# /dev/sda1 UUID=b099f554-db0b-45d4-843e-0d6a1c43ba44 /home ext3 defaults 0 2Yes, UUIDs are long and unattractive. But they are unique, so no matter what udev or anything else on your system tries to do with them, they will always be the same. How do you know what the UUID is?
# vol_id -u /dev/sda1 b099f554-db0b-45d4-843e-0d6a1c43ba445
On Fedora it's /lib/udev/vol_id.
Another option is to use filesystem labels. Red Hat, Fedora, and all of their extended family like to use them. Labels are quick and easy to create or change. An entry in /etc/fstab looks like this:
LABEL=/1 / ext3 defaults 1 1vol_id --export [device name] displays complete information, including labels. Where does this label come from? Fedora creates it at installation. To create or change filesystem labels, you need to use a command specific to your filesystem. e2label is for Ext3. For ReiserFS, use reiserfstune, and you must unmount the filesystem first. On XFS use xfs_admin, and for JFS you need jfs_tune. For FAT filesystems use mlabel, which is part of mtools.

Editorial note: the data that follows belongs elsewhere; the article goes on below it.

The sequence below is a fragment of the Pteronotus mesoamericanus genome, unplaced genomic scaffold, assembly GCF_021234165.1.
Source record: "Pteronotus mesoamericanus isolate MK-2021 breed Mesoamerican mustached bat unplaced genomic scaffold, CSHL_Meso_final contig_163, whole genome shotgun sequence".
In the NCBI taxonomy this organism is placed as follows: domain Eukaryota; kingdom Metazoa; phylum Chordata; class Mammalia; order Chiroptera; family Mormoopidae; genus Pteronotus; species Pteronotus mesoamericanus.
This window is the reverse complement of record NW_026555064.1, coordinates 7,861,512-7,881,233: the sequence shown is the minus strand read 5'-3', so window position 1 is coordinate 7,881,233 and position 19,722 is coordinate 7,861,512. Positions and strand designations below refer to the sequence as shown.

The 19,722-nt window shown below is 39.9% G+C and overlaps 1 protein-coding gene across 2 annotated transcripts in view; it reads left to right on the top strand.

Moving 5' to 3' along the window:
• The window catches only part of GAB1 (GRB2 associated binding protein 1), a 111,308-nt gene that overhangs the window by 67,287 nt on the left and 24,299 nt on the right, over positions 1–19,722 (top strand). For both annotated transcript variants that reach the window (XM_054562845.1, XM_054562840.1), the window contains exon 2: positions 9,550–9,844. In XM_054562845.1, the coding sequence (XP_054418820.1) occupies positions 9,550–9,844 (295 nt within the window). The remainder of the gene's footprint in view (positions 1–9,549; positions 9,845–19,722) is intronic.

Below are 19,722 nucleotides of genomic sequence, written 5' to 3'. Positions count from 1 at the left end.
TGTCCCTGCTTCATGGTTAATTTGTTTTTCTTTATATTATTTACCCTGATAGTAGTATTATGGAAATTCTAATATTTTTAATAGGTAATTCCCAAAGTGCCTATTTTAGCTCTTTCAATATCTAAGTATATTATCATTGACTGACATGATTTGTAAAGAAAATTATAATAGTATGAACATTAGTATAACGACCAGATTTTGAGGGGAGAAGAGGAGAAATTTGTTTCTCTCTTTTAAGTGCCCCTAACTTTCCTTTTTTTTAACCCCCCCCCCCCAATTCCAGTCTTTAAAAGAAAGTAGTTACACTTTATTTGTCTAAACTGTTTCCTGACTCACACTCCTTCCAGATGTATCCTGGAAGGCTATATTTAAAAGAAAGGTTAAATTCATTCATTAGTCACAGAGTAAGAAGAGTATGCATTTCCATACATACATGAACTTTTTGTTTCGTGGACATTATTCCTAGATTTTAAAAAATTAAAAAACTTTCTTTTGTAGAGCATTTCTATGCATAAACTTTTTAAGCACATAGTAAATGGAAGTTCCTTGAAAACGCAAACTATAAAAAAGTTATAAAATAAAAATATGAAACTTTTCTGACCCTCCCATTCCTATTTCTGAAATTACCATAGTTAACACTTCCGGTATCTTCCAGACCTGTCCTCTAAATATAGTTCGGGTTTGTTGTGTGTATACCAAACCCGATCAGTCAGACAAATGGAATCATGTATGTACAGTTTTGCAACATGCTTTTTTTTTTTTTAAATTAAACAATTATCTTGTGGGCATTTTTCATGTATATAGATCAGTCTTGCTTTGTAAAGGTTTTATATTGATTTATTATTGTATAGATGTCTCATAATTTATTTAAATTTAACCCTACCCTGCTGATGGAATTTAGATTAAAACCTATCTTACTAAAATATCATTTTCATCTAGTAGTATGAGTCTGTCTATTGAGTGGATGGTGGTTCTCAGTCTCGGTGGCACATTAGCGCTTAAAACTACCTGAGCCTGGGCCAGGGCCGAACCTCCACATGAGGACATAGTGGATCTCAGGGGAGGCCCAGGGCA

With libata, how do you know which of your PATA drives are masters or slaves, and on which IDE controller? Just look at the output of dmesg|grep ata, and then use this table to figure out what's what:
ata1.00 primary master ata1.01 primary slave ata2.00 secondary master ata2.01 secondary slavedmesg also tells you if the kernel sees your PATA and ATAPI drives as hd or sd. Run dmesg|grep '[s|h]d[a-z]' to find out.